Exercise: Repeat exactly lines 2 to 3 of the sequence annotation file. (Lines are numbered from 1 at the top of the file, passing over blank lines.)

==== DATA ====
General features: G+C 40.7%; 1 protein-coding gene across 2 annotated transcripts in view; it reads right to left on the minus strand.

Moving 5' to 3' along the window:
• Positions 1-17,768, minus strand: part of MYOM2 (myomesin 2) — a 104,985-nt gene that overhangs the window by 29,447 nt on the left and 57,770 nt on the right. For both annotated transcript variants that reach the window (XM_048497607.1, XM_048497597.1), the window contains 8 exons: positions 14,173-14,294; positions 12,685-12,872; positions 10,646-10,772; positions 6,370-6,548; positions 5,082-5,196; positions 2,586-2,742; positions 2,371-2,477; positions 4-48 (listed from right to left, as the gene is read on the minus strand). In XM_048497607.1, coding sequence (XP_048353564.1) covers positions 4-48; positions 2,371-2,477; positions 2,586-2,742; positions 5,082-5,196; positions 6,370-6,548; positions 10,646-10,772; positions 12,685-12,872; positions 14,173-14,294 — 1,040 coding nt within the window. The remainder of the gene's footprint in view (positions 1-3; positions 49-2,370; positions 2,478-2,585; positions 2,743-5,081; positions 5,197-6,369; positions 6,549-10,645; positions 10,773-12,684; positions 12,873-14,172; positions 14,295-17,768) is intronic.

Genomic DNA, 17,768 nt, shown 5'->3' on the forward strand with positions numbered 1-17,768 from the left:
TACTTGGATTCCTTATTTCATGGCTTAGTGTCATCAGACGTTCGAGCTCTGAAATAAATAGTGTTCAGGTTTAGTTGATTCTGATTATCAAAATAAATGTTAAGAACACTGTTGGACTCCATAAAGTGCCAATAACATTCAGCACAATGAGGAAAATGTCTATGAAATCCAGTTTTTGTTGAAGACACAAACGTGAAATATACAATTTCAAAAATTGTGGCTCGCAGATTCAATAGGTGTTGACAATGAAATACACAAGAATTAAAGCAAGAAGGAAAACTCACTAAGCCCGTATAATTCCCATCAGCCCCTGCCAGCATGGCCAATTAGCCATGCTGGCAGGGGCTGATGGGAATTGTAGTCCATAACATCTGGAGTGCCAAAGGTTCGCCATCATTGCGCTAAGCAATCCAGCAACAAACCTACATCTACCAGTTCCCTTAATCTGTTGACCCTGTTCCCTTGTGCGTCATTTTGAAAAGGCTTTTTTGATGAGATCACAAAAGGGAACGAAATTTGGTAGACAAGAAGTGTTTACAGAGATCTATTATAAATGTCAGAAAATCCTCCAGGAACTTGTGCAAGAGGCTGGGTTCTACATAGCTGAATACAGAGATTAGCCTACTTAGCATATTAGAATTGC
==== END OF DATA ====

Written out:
Moving 5' to 3' along the window:
• Positions 1-17,768, minus strand: part of MYOM2 (myomesin 2) — a 104,985-nt gene that overhangs the window by 29,447 nt on the left and 57,770 nt on the right. For both annotated transcript variants that reach the window (XM_048497607.1, XM_048497597.1), the window contains 8 exons: positions 14,173-14,294; positions 12,685-12,872; positions 10,646-10,772; positions 6,370-6,548; positions 5,082-5,196; positions 2,586-2,742; positions 2,371-2,477; positions 4-48 (listed from right to left, as the gene is read on the minus strand). In XM_048497607.1, coding sequence (XP_048353564.1) covers positions 4-48; positions 2,371-2,477; positions 2,586-2,742; positions 5,082-5,196; positions 6,370-6,548; positions 10,646-10,772; positions 12,685-12,872; positions 14,173-14,294 — 1,040 coding nt within the window. The remainder of the gene's footprint in view (positions 1-3; positions 49-2,370; positions 2,478-2,585; positions 2,743-5,081; positions 5,197-6,369; positions 6,549-10,645; positions 10,773-12,684; positions 12,873-14,172; positions 14,295-17,768) is intronic.